I shall stress my point with a direct quotation. During one of the 'erotic' (read: not erotic) scenes, Alexa says something I found quite peculiar: "If I had a penis, I'd have a massive erection." ....really? Is that supposed to be arousing? How any woman can prattle that off without being facetious, beats me.

Another thing that bothered me is Alexa's inability to ever make a decision. I know she's supposed to be a submissive character and decisions are supposed to be made for her, but first of all, the BDSM in this book doesn't even classify as BDSM (one whipping scene in which Alexa's half unconscious and delirious and annoyingly abstract, at that) so that doesn't work, and second of all, it goes against pretty much everything that keeps her grounded. The reader gains glimmers of hope when, one moment, she's all "Oh no, I love my two children and my faithful husband, I shouldn't be doing this, I'm a mother for Christ's sake, boohoo", and then loses it almost as quickly, when the next, Jeremy murmurs "Since when does motherhood give you permission to deny your sexuality?" into her ear, and she's jelly in his arms. This doesn't happen once; it happens, to everyone's dismay, every few pages.

The gravity of the situation with Jeremy does make up for the narrator's anguish-inducing diction and flighty conscience, somewhat. Well... The married woman having a rendezvous with her ex-lover—that's trite. Her husband SPOILER turning out to be gay and SPOILER approving of the relationship—so trite, I almost puked. But the underlying principles of the story, including the definition of trust, the boundary between love and security, and the power of promises—that's gold.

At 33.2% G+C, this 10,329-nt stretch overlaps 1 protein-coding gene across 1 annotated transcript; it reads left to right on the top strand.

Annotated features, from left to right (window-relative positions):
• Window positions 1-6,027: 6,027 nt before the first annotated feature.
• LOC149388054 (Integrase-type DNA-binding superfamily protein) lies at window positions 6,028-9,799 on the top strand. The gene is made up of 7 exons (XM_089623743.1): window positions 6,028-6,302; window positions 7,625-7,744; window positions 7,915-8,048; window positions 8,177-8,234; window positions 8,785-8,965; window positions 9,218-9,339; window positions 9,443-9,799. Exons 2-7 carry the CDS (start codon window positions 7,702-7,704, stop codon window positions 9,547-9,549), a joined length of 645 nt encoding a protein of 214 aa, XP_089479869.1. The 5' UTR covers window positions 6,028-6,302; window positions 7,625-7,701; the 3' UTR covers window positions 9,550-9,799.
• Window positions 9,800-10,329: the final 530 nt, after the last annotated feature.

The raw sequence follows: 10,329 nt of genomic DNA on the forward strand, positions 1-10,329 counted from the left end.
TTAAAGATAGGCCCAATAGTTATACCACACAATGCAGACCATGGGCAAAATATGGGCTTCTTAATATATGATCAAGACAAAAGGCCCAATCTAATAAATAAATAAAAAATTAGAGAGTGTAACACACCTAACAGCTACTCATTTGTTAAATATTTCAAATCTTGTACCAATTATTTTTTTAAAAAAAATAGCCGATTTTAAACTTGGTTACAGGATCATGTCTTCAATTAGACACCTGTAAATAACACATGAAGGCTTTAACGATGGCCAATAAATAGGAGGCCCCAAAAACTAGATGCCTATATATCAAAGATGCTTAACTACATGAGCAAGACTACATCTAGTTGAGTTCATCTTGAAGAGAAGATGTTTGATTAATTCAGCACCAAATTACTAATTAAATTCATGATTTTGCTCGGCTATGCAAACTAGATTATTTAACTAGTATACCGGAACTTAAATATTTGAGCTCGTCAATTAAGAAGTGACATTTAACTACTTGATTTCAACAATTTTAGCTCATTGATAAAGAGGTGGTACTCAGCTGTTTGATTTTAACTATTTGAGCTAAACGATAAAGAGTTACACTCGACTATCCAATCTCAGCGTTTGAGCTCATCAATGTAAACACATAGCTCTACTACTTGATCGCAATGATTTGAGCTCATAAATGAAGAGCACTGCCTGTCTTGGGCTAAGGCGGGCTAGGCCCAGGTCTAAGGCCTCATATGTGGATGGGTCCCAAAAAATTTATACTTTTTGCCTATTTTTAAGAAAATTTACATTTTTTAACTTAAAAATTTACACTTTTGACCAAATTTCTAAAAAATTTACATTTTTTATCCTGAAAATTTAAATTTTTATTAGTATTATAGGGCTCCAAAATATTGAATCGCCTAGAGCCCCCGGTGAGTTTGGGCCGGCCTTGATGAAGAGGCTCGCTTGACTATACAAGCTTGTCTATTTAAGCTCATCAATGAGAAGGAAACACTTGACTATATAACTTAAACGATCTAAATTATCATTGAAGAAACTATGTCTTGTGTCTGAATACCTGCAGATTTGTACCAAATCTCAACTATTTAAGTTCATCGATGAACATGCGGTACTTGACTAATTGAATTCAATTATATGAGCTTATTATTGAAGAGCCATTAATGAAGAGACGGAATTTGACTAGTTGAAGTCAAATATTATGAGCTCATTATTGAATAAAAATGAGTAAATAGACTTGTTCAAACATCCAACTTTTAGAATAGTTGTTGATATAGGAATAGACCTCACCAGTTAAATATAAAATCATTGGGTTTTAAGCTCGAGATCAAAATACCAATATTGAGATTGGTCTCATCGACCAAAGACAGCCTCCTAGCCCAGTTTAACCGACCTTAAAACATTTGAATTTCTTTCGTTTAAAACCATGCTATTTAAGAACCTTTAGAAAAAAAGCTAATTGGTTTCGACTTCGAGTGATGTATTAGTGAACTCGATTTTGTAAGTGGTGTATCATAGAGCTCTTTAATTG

When there is a tradeoff between dignity and liberation, how does one choose? This question—not the bondage, not the submission, not the weekend fling—is the core of Destined to Play. Alexa, in rediscovering her sexuality, comes to terms with not only her desires, but also her identity, which makes the entire adventure worthwhile. While the story is pretty good, the execution is short of a disaster. Even the ending is a disappointment: a truncation mid-action that yearns to be a cliffhanger, but really is just a Great! Now put this book down this instant! signal. Destined to Play certainly tries hard to break ground like Fifty Shades of Grey did (it's even referenced on the cover), but it falls dishearteningly flat. It isn't a totally miserable read, but I say with confidence there is nothing extraordinary or compelling about it.

Pros: Provokes deep thought regarding relationships, some good sex scenes, Australian charm.

 "If I had a penis, I'd have a massive erection", aggravatingly boring voice, virtually no BDSM scenes, is a blatant Fifty Shades wannabe.

Don't waste your time.

Stephanie Loves: "...I feel exhausted fighting him and exhilarated being so close to him."

Radical Rating: 6 hearts: Satisfying for a first read, but I'm not going back. ♥♥♥♥♥♥